One painful experience doesn’t have to color your whole future
One person’s betrayal, someone’s shortcomings, and pain brought by the hands of another doesn’t have to play on repeat in our lives.
James and I had a tough season in ministry a few years back. It was a rough road where we begged God to call us out more than praying God would get us through. We left that season of ministry with a bad taste in our mouths often vocalizing, “Yeah, we’re never doing that again!” We never left ministry completely but we did adjust the environment that we did ministry in because of this one hurtful season. It took about a year to fully heal and forgive those who caused us pain, but it took even longer to realize that our distance wasn’t always discernment, it was our man-made shield of protection. We weren’t allowing God to be our protector or shield. Instead of learning from the hard season and using discernment in future seasons, we kept many ministries at arm’s length as a protection mode.
Likewise, our son has pain from his early childhood prior to the adoption. This pain doesn’t have to carry over into his future and it’s a daily struggle for him. When he’s hurting or upset he fears that I will walk away and stop being his mother like his biological mother did. I tell him daily that I love him and remind him often that I am not going anywhere. His pain is real and still very present in his life even though it was so many years ago. As hard as it is, it’s the reality of our adoption journey.
Isn’t that exactly what a painful experience does to all of us? The pain of betrayal, the sting of rejection, and the loneliness of abandonment puts a bad taste in our mouth and anything that could possibly make us feel that way again we spit out and walk away from. We can take one isolated incident and let it pour into all the other areas of our lives preventing us from healing and moving forward.
Do you ignore your hurt by brushing it off saying it’s no big deal and think it will eventually go away?
Do you feel you’re hurt deeply but never talk about it?
Do you talk about your hurt over and over again and feel like you can’t move on?
If you want to heal from a painful experience you must allow yourselves to experience the emotions that come with it. When you accept what happened and allow yourselves to feel, you can verbally admit that you’re hurt, forgive those who have hurt you, and move forward without bringing any of the pain with you. You can walk into new seasons of life refreshed and waiting for the blessings of God.
When you carry around hurt and anger, it festers and grows into a spirit of bitterness and offense. Your scars from painful seasons can cause you to see every opportunity or relationship through the lens of that pain. When you have the spirit of bitterness and offense, it prevents you from loving your life in the way you are created to.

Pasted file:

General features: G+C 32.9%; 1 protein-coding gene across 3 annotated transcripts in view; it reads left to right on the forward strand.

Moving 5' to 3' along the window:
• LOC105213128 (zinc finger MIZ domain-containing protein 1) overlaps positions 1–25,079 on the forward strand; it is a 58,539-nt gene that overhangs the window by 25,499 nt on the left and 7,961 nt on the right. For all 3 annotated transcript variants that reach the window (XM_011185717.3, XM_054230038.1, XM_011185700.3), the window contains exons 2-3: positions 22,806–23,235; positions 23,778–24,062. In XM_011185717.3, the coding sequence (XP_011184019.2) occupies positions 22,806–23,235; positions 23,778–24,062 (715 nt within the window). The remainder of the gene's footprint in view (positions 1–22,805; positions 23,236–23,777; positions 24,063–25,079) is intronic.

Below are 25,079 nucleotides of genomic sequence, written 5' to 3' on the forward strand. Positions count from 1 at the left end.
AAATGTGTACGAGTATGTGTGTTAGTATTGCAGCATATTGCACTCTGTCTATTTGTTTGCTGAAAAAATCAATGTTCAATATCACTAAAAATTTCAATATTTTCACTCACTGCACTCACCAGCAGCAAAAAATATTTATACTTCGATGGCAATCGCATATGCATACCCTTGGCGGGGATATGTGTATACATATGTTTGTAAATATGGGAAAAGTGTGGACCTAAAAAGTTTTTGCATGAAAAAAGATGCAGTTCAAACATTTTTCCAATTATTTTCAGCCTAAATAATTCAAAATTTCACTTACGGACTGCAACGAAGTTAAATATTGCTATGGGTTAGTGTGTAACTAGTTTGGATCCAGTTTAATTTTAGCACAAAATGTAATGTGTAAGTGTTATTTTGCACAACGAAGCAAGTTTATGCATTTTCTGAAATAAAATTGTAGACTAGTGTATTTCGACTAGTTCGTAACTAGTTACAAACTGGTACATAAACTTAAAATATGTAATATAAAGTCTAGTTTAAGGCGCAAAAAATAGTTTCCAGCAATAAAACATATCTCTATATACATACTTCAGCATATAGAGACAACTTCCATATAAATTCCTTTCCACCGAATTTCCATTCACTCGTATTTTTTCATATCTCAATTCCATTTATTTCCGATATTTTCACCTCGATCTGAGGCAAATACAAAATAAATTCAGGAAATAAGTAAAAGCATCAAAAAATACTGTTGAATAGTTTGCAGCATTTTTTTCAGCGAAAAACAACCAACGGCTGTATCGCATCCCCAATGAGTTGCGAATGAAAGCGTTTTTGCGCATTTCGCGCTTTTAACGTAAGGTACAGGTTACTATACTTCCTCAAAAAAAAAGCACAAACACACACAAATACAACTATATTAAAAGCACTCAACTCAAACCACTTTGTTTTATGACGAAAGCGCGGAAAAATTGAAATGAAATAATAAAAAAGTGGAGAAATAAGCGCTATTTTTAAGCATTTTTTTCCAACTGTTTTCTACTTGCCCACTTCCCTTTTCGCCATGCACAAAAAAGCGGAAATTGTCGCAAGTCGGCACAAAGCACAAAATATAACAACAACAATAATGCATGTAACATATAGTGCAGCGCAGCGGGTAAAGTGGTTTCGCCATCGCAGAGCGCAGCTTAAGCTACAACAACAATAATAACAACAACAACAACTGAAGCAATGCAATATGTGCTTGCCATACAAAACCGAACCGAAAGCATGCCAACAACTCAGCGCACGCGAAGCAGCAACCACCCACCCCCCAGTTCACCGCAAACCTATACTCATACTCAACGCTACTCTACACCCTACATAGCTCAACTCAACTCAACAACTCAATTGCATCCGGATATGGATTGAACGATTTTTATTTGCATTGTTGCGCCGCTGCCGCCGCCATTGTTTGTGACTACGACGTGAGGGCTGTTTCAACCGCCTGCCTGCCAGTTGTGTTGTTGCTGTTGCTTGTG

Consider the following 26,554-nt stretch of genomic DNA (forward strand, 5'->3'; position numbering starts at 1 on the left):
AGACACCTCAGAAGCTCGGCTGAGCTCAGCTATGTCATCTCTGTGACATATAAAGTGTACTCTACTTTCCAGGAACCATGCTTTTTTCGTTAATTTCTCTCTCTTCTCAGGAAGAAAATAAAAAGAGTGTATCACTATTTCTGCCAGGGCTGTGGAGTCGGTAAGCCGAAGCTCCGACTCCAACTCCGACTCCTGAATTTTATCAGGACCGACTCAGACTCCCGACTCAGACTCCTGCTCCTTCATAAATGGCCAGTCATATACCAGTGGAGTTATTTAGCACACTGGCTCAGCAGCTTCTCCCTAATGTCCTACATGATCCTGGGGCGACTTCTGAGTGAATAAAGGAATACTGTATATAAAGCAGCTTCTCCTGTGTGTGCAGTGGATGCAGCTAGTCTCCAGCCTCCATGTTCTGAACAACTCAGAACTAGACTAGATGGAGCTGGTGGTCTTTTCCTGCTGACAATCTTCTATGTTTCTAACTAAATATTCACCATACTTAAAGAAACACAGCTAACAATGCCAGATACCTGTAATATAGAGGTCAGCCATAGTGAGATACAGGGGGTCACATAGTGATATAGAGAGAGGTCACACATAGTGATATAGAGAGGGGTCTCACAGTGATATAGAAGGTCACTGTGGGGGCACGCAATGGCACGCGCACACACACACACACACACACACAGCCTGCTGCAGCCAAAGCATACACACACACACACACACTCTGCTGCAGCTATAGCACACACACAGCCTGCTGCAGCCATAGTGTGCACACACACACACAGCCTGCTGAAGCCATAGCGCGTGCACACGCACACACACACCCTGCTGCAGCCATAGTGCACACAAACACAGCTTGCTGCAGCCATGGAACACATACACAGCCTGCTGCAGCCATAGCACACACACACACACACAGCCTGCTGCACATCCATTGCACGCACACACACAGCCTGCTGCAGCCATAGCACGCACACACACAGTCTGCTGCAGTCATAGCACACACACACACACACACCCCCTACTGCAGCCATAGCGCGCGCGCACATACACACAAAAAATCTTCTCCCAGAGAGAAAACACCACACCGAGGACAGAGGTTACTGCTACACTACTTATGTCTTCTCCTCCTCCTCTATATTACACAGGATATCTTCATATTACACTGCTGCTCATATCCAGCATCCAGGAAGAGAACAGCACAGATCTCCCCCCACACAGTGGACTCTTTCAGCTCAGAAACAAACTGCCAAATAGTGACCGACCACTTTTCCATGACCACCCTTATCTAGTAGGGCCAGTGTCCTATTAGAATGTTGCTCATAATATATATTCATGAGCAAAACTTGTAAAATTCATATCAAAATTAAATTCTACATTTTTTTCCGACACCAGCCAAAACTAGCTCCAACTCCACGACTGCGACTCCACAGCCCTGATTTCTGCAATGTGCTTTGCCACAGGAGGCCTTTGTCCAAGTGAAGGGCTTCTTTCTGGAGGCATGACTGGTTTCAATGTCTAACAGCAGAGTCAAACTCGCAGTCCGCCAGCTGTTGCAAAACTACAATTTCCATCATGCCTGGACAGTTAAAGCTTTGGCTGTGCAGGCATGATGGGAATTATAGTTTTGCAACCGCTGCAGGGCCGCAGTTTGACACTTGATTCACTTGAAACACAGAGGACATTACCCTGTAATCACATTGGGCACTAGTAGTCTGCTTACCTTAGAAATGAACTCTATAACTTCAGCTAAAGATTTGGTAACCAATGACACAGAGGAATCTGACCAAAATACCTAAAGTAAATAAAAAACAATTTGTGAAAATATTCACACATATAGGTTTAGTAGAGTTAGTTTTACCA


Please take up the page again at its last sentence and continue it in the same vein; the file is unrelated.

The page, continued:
There’s great power in forgiveness. How often do you hear “It’s ok” as the response to “I’m sorry” when in reality it’s not ok? Forgiveness is not the attitude of “It’s ok,” the attitude of forgiveness is saying that you recognize what the person did was wrong and you forgive them for their actions. Forgiveness is for you, to set you free and release you from the offender.
Be mindful of the difference between discernment and triggers. When you walk through the valleys of life you should come out stronger and wiser. You can take that strength and wisdom to your next mountain and valley and use it to make better choices and protect yourself from potential harm. However, it’s when you walk out of the valley fearful that anything that resembles what just happened can trigger feelings of betrayal, rejection, and hurt. Recognizing the difference will free you from possibly stunting your own growth.
Even though we might experience betrayal and rejection at the hands of broken people in a broken world, we can still trust God for our good. – Alli Worthington
This past season God has been slowly working on James and my hearts, putting trustworthy people in our path to learn that our previous tough season in ministry was just that, a season, not a lifetime. As we started to serve again in a role that formerly we stayed away from, we were able to experience the final step of healing. Healing that we didn’t even realize we needed. I’m also believing for healing over my son and pray for that daily.
I’m praying the same for you. For you to learn from your past hurt and to walk forward in freedom and confidence in Christ as your protector. You have wonderful God-given gifts and abilities. You’re not only hurting yourself by carrying your past into your future, you are also hurting those around because they don’t get to be blessed by all that you have to offer.